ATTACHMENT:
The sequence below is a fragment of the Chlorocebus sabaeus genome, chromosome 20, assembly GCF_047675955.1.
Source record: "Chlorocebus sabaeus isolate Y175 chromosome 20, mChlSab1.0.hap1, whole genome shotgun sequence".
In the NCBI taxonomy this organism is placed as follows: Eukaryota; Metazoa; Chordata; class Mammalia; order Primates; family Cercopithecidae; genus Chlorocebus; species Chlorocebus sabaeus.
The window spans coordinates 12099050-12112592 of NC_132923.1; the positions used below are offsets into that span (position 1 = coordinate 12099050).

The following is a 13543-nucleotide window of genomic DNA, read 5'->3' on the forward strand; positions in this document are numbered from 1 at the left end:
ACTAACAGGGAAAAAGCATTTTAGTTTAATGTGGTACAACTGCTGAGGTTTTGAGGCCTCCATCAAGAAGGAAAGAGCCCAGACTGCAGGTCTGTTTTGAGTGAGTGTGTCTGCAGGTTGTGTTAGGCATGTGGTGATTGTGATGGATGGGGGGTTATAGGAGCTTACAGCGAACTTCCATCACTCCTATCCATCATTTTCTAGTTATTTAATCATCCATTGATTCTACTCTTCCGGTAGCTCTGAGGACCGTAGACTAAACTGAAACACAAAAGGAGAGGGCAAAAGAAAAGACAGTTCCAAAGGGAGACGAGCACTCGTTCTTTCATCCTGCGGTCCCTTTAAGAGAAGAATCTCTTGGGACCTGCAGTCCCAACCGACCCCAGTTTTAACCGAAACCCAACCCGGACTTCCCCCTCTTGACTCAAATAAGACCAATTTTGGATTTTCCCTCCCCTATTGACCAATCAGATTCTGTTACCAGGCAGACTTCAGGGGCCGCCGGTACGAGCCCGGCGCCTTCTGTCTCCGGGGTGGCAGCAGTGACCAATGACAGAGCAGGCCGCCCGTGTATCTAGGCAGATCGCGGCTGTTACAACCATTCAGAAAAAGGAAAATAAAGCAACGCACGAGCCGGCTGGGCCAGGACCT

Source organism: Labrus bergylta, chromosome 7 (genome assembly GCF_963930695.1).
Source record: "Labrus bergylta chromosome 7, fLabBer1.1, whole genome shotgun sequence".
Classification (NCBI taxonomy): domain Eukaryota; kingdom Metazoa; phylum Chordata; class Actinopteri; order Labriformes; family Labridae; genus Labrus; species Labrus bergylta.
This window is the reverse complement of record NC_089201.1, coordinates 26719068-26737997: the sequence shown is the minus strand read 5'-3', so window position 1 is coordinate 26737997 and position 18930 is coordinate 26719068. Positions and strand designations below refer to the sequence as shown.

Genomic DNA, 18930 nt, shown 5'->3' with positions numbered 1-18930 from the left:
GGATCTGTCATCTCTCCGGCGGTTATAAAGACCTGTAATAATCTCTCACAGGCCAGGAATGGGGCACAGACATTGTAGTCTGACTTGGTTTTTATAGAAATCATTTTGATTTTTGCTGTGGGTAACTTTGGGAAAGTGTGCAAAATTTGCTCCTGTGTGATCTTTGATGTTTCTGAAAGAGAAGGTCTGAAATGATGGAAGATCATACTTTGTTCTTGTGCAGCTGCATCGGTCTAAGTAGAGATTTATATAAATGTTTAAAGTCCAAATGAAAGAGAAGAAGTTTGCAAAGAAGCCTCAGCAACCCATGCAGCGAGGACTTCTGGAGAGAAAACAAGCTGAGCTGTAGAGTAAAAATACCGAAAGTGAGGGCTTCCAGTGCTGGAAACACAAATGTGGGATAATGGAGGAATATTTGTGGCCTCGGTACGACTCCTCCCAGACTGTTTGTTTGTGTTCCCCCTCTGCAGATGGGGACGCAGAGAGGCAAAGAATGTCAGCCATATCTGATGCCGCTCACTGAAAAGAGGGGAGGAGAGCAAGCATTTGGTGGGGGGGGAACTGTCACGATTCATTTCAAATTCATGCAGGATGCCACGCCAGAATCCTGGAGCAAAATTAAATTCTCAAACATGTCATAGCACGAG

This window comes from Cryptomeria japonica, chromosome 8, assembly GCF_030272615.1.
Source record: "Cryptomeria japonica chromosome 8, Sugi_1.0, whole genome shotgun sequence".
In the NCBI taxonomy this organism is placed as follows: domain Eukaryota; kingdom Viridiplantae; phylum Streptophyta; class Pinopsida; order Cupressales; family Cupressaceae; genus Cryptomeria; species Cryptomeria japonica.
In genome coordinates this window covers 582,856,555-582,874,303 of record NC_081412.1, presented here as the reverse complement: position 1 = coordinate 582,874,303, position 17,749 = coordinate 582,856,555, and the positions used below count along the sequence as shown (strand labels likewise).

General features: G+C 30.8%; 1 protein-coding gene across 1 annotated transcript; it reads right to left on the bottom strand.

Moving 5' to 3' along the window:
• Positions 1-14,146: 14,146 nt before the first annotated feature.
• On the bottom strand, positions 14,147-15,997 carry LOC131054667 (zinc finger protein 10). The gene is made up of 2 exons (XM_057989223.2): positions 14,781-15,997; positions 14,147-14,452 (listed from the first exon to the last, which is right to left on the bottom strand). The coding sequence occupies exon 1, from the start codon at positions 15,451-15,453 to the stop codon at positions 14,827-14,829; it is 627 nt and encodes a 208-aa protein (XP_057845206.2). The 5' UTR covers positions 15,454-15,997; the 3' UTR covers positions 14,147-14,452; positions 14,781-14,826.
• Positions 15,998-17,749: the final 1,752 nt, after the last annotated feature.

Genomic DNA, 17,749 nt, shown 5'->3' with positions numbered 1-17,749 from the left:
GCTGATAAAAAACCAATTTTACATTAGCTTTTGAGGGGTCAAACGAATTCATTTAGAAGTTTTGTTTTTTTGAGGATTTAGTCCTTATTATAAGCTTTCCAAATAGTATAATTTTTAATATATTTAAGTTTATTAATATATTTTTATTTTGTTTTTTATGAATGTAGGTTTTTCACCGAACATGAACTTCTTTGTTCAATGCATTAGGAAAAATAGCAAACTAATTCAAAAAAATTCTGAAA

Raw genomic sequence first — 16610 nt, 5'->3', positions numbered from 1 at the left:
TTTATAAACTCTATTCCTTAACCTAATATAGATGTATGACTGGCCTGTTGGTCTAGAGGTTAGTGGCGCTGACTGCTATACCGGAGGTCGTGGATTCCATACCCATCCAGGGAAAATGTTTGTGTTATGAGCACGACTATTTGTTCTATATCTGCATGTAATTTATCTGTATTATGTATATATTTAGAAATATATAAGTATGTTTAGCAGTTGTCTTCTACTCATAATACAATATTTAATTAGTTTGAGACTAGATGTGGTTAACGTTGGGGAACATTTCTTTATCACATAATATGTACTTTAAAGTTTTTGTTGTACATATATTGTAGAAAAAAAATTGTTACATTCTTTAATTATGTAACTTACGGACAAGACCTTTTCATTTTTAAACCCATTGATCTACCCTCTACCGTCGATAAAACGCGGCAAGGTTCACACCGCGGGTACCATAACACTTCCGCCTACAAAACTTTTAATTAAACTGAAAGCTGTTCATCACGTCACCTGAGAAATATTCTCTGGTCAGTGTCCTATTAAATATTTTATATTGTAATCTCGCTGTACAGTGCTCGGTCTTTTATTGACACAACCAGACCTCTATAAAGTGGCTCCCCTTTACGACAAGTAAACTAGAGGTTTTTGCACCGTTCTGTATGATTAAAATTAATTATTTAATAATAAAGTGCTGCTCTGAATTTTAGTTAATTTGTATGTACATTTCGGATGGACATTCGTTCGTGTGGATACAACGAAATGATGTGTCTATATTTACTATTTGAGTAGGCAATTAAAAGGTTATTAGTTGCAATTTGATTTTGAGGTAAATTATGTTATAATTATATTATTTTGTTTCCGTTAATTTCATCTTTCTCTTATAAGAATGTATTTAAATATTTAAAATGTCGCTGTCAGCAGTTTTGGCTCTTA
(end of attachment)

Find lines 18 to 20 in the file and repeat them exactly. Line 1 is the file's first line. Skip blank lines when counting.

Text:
Moving 5' to 3' along the window:
• Positions 1-14,146: 14,146 nt before the first annotated feature.
• On the bottom strand, positions 14,147-15,997 carry LOC131054667 (zinc finger protein 10). The gene is made up of 2 exons (XM_057989223.2): positions 14,781-15,997; positions 14,147-14,452 (listed from the first exon to the last, which is right to left on the bottom strand). The coding sequence occupies exon 1, from the start codon at positions 15,451-15,453 to the stop codon at positions 14,827-14,829; it is 627 nt and encodes a 208-aa protein (XP_057845206.2). The 5' UTR covers positions 15,454-15,997; the 3' UTR covers positions 14,147-14,452; positions 14,781-14,826.